For Rent Without Discrimination
Can a landlord select tenants based on personal characteristics such as age, children, or ethnic or national origin? No. The Charter prohibits discrimination in housing and imposes legal obligations on landlords.
The campaign tools help you understand these obligations from rental advertisement and selection as well as when tenants live in the unit.
This video imitates a reality show by featuring prospective tenants who must compete to obtain housing.
Prohibited grounds of discrimination
These 14 personal characteristics are prohibited grounds of discrimination under the Charter of Human Rights and Freedoms. This is what ensures the right to equality for all in housing.
It is a way of classifying humans according to physical or cultural criteria, without a scientific basis.
It's the color of your skin.
It is for example the fact of being a woman or a man.
- Gender identity or gender expression
It's the gender you identify with. For example, being a trans or non-binary person.
It's the fact of being pregnant and having a baby. This ground also includes everything related to pregnancy, such as health monitoring and maternity leave.
- Sexual orientation
It is the emotional or sexual attraction to someone. For example, being heterosexual, homosexual or bisexual.
- Civil status (presence of children)
It's your family status. It includes several situations, including being single, married, divorced or in a common-law relationship and whether or not you have children.
The law may provide for a minimum age for certain rights, without discrimination. For example, you must be at least 18 years old to vote or buy alcohol.
This may include your religion or beliefs, as well as not having a religion.
- Political convictions
These are the political ideas with which you firmly believe and with which you identify.
It may be your mother tongue or another language you speak at home, at work or elsewhere. It may also be your accent.
- Ethnic or national origin
These are your cultural characteristics or nationality.
- Social condition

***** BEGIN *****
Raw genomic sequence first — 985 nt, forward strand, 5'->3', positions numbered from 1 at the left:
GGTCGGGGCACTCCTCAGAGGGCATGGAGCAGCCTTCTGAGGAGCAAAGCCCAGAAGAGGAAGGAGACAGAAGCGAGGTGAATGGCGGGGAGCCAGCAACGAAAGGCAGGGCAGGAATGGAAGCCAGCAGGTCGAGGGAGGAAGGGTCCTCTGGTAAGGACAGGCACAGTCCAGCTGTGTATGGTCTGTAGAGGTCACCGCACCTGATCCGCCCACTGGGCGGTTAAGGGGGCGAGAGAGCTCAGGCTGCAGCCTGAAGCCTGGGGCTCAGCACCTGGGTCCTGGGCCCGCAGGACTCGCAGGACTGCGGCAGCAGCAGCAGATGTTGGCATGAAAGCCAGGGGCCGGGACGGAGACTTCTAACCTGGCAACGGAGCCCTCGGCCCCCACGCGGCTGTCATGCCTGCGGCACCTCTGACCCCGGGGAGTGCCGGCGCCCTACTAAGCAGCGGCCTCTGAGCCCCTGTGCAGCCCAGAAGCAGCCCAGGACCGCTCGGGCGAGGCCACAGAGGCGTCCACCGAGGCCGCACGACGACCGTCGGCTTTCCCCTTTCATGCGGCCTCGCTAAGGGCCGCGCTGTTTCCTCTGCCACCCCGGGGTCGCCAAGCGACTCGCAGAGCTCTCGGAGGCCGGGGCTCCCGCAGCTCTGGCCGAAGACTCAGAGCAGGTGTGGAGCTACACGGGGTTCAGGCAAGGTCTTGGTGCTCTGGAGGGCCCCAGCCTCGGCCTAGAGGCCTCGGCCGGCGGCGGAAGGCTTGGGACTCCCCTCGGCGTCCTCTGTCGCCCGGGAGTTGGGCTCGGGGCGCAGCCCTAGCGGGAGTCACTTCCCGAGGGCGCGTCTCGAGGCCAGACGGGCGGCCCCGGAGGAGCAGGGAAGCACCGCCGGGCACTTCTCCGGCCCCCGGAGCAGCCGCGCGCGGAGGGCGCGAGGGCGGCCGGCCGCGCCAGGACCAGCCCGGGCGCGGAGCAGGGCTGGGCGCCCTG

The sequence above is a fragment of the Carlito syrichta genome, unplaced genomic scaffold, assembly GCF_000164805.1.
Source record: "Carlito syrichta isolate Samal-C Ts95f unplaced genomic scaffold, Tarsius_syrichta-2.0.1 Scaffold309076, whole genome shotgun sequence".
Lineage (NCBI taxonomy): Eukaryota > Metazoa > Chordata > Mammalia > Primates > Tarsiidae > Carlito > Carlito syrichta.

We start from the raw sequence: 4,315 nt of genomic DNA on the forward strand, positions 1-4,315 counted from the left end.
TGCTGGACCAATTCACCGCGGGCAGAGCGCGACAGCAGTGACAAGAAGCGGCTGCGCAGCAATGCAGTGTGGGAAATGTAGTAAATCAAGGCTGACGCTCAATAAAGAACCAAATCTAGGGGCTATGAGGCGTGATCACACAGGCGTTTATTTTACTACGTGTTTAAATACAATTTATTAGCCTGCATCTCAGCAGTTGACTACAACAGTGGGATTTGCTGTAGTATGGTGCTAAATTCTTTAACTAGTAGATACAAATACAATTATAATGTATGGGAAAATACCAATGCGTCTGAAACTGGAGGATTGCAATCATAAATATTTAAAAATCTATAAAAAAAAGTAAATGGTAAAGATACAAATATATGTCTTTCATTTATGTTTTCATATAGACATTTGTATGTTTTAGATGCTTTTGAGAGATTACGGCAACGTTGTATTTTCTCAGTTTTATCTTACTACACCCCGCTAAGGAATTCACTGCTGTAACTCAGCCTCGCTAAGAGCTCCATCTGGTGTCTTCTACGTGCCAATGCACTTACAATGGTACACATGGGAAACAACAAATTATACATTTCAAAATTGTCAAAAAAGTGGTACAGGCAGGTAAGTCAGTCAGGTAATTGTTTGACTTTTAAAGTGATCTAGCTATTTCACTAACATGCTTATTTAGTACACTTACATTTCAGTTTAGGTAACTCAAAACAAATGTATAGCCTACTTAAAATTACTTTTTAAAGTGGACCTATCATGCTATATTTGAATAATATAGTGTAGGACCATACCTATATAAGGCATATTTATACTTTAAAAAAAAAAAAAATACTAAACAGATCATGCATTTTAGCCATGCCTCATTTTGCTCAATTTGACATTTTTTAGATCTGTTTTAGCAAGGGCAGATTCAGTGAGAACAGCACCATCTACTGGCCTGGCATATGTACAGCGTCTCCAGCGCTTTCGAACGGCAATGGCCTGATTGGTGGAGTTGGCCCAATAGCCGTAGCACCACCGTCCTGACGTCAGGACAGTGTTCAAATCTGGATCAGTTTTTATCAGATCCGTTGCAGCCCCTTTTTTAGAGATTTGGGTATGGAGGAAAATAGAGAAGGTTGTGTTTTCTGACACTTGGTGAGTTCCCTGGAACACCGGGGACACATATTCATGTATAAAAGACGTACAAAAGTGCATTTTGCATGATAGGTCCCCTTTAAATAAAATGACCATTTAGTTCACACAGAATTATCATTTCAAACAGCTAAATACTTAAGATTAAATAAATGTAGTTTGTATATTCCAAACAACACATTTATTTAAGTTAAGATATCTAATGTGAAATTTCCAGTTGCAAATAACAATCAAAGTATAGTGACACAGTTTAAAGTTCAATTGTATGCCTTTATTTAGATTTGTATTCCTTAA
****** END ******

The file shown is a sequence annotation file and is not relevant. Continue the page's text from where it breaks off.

These may include your occupation, income (e.g., being registered in a social assistance program), education or homelessness.
Disability includes a person's physical, mental or psychological limitations. It also includes ways to reduce its effects, such as using a wheelchair or using a guide dog.
Tools for landlords
- Web page Your obligations | Landlords
- Frequently asked questions from landlords
- Poster For Rent Without Discrimination
- Aide-mémoire sur les droits de la personne en matière de logement (French only)
- Formation Les droits de la personne en matière de logement (French only)
Tools for tenants
Frequently asked questions
Here are some of the most common questions that we receive about landlords’ obligations from landlords and tenants or people looking for housing.
Discrimination for having a baby
Fatou made a telephone appointment to view an apartment for rent. She went there that afternoon with her baby. When she arrived, the owner looked at her in surprise and refused to let her view the unit. He told her that the apartment has just been rented to someone else. Yet, the “For Rent” sign was still up. Fatou was discriminated against on the basis of her civil status. The landlord cannot deny her a place to live because she has a child.
Discrimination when renting a home
Gabriel found a clean and affordable apartment close to his son’s school. The owner seemed willing to rent to him, but then changed his mind after asking Gabriel about his job. When he learned that Gabriel was on social assistance, he refused to rent him the apartment. The landlord cannot refuse to rent the unit to Gabriel for the reason that he is unemployed. This is discrimination on the basis of social condition.